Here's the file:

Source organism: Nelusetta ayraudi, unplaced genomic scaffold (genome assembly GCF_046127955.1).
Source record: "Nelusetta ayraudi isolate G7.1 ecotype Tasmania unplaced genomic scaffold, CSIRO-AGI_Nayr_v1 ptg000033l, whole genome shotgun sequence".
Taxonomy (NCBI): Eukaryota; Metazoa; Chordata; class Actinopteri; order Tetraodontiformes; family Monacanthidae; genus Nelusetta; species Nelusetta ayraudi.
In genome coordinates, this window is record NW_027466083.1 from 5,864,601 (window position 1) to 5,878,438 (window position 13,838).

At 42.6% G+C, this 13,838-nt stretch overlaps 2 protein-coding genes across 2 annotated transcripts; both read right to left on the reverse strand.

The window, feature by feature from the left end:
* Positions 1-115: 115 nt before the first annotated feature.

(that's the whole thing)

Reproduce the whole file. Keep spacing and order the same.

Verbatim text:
Source organism: Nelusetta ayraudi, unplaced genomic scaffold (genome assembly GCF_046127955.1).
Source record: "Nelusetta ayraudi isolate G7.1 ecotype Tasmania unplaced genomic scaffold, CSIRO-AGI_Nayr_v1 ptg000033l, whole genome shotgun sequence".
Taxonomy (NCBI): Eukaryota; Metazoa; Chordata; class Actinopteri; order Tetraodontiformes; family Monacanthidae; genus Nelusetta; species Nelusetta ayraudi.
In genome coordinates, this window is record NW_027466083.1 from 5,864,601 (window position 1) to 5,878,438 (window position 13,838).

At 42.6% G+C, this 13,838-nt stretch overlaps 2 protein-coding genes across 2 annotated transcripts; both read right to left on the reverse strand.

The window, feature by feature from the left end:
* Positions 1-115: 115 nt before the first annotated feature.